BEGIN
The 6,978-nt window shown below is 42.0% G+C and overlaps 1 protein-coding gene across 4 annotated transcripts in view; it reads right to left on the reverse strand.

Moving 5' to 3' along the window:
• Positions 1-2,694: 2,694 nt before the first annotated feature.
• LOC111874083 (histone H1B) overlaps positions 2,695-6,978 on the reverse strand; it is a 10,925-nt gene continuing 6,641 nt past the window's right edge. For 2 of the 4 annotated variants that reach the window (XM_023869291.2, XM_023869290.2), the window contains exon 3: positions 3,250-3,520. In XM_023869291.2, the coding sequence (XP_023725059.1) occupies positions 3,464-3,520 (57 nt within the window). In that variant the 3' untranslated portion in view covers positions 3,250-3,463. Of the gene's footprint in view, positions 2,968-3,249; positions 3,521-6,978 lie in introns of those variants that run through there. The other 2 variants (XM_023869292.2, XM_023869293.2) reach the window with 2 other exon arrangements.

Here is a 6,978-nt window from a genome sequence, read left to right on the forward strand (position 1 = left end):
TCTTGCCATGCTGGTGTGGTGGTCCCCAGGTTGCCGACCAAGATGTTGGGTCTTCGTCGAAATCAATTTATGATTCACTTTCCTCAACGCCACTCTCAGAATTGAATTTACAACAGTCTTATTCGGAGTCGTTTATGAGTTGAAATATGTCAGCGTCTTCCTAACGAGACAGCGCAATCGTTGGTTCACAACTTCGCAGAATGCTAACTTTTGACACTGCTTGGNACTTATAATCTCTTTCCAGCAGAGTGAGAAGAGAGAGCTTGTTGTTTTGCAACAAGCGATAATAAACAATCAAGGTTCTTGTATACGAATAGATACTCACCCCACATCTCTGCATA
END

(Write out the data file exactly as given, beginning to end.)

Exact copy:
The 6,978-nt window shown below is 42.0% G+C and overlaps 1 protein-coding gene across 4 annotated transcripts in view; it reads right to left on the reverse strand.

Moving 5' to 3' along the window:
• Positions 1-2,694: 2,694 nt before the first annotated feature.
• LOC111874083 (histone H1B) overlaps positions 2,695-6,978 on the reverse strand; it is a 10,925-nt gene continuing 6,641 nt past the window's right edge. For 2 of the 4 annotated variants that reach the window (XM_023869291.2, XM_023869290.2), the window contains exon 3: positions 3,250-3,520. In XM_023869291.2, the coding sequence (XP_023725059.1) occupies positions 3,464-3,520 (57 nt within the window). In that variant the 3' untranslated portion in view covers positions 3,250-3,463. Of the gene's footprint in view, positions 2,968-3,249; positions 3,521-6,978 lie in introns of those variants that run through there. The other 2 variants (XM_023869292.2, XM_023869293.2) reach the window with 2 other exon arrangements.

Here is a 6,978-nt window from a genome sequence, read left to right on the forward strand (position 1 = left end):
TCTTGCCATGCTGGTGTGGTGGTCCCCAGGTTGCCGACCAAGATGTTGGGTCTTCGTCGAAATCAATTTATGATTCACTTTCCTCAACGCCACTCTCAGAATTGAATTTACAACAGTCTTATTCGGAGTCGTTTATGAGTTGAAATATGTCAGCGTCTTCCTAACGAGACAGCGCAATCGTTGGTTCACAACTTCGCAGAATGCTAACTTTTGACACTGCTTGGNACTTATAATCTCTTTCCAGCAGAGTGAGAAGAGAGAGCTTGTTGTTTTGCAACAAGCGATAATAAACAATCAAGGTTCTTGTATACGAATAGATACTCACCCCACATCTCTGCATA